these Jeep hoods were just some of thousands in junkyards in Germany after WW2, considered nothing more than metal panels. They were discovered in the ceiling of a garage in Bonn that was being torn down to make way for another structure
the yellow paint on some of the hoods as reason to believe that these Jeeps may have been involved in the battle of Normandy. The special dye, brushed between the points of the invasion star on the hood, is called “M5 Liquid Vesicant Detection Paint,” and its job was to change colors upon detecting dangerous chemical agents.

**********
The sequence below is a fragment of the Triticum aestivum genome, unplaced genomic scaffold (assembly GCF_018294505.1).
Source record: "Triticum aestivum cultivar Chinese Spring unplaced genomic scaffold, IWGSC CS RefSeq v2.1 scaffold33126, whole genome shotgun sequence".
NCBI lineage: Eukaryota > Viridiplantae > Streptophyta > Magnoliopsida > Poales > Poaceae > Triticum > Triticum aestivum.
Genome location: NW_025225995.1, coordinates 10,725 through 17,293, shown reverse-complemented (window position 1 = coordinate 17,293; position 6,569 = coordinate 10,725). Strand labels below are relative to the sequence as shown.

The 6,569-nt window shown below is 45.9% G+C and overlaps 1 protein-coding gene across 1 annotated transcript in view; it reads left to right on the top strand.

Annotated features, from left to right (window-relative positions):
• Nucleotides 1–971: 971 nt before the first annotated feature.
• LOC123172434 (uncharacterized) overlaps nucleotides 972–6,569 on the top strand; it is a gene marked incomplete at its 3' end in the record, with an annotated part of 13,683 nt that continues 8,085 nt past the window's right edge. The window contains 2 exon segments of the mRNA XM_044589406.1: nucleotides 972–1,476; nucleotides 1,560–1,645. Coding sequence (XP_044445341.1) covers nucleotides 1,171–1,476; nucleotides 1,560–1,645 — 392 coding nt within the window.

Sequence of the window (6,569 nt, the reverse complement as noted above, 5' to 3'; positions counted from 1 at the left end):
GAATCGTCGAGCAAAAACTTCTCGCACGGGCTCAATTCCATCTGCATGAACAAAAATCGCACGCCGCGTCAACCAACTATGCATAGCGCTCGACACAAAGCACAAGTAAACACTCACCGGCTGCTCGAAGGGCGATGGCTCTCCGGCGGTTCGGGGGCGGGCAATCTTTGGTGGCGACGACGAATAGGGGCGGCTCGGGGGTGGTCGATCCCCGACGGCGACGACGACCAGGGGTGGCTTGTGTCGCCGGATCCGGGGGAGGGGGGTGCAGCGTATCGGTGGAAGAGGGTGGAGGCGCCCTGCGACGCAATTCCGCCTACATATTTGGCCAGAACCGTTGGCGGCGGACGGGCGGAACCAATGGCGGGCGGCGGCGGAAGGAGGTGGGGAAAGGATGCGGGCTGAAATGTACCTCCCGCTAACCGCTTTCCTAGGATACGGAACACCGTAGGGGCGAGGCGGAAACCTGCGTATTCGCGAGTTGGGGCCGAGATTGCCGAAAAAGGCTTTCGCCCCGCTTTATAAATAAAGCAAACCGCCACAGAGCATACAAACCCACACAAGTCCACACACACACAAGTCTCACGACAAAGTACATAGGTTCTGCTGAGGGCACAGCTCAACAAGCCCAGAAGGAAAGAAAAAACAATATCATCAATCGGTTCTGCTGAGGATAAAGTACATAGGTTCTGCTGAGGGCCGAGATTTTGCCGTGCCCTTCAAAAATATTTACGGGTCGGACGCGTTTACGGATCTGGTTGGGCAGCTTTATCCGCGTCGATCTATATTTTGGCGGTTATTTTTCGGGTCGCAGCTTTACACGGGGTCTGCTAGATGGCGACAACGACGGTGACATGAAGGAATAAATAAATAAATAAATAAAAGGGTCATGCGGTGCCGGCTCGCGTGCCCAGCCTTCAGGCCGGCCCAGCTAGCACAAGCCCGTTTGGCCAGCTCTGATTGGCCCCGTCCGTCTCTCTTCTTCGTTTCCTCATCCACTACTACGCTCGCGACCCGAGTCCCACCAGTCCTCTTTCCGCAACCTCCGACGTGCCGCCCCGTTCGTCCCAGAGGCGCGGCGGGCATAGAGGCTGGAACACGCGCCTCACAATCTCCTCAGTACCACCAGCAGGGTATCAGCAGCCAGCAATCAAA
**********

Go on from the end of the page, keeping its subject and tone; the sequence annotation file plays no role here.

The U.S. army was worried that Germany might use chemical weapons on the battlefield, considering Germany did so during World War I. So, in 1943, the European Theater of Operations standardized vesicant paint, as shown in this document found in the National Archives